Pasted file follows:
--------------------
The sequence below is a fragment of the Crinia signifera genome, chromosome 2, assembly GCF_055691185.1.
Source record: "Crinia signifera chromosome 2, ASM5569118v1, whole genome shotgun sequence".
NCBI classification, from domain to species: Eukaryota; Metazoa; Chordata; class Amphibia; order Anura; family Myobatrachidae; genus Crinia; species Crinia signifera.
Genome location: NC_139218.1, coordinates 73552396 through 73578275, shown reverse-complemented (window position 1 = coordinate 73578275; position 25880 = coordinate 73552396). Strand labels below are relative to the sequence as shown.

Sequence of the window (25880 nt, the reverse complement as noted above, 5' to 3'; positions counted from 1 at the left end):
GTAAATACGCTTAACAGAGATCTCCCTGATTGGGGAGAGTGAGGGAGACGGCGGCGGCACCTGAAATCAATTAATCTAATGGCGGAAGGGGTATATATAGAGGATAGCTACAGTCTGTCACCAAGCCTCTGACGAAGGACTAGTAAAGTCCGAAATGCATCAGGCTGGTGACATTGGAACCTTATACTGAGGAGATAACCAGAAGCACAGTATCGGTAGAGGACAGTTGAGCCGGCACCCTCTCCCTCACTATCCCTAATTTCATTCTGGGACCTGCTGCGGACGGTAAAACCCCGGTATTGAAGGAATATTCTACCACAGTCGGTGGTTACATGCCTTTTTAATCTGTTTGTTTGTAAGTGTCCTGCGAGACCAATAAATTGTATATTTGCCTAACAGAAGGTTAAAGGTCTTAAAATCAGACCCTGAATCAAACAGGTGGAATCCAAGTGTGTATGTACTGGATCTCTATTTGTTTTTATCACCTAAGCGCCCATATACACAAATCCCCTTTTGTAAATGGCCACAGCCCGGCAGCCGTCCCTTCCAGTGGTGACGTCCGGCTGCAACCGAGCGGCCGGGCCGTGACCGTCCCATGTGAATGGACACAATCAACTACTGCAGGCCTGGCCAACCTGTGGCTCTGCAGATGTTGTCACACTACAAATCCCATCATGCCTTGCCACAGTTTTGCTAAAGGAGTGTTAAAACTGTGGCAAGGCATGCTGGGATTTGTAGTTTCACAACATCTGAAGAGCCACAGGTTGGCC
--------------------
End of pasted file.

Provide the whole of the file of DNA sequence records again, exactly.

The sequence below is a fragment of the Crinia signifera genome, chromosome 2, assembly GCF_055691185.1.
Source record: "Crinia signifera chromosome 2, ASM5569118v1, whole genome shotgun sequence".
NCBI classification, from domain to species: Eukaryota; Metazoa; Chordata; class Amphibia; order Anura; family Myobatrachidae; genus Crinia; species Crinia signifera.
Genome location: NC_139218.1, coordinates 73552396 through 73578275, shown reverse-complemented (window position 1 = coordinate 73578275; position 25880 = coordinate 73552396). Strand labels below are relative to the sequence as shown.

Sequence of the window (25880 nt, the reverse complement as noted above, 5' to 3'; positions counted from 1 at the left end):
GTAAATACGCTTAACAGAGATCTCCCTGATTGGGGAGAGTGAGGGAGACGGCGGCGGCACCTGAAATCAATTAATCTAATGGCGGAAGGGGTATATATAGAGGATAGCTACAGTCTGTCACCAAGCCTCTGACGAAGGACTAGTAAAGTCCGAAATGCATCAGGCTGGTGACATTGGAACCTTATACTGAGGAGATAACCAGAAGCACAGTATCGGTAGAGGACAGTTGAGCCGGCACCCTCTCCCTCACTATCCCTAATTTCATTCTGGGACCTGCTGCGGACGGTAAAACCCCGGTATTGAAGGAATATTCTACCACAGTCGGTGGTTACATGCCTTTTTAATCTGTTTGTTTGTAAGTGTCCTGCGAGACCAATAAATTGTATATTTGCCTAACAGAAGGTTAAAGGTCTTAAAATCAGACCCTGAATCAAACAGGTGGAATCCAAGTGTGTATGTACTGGATCTCTATTTGTTTTTATCACCTAAGCGCCCATATACACAAATCCCCTTTTGTAAATGGCCACAGCCCGGCAGCCGTCCCTTCCAGTGGTGACGTCCGGCTGCAACCGAGCGGCCGGGCCGTGACCGTCCCATGTGAATGGACACAATCAACTACTGCAGGCCTGGCCAACCTGTGGCTCTGCAGATGTTGTCACACTACAAATCCCATCATGCCTTGCCACAGTTTTGCTAAAGGAGTGTTAAAACTGTGGCAAGGCATGCTGGGATTTGTAGTTTCACAACATCTGAAGAGCCACAGGTTGGCC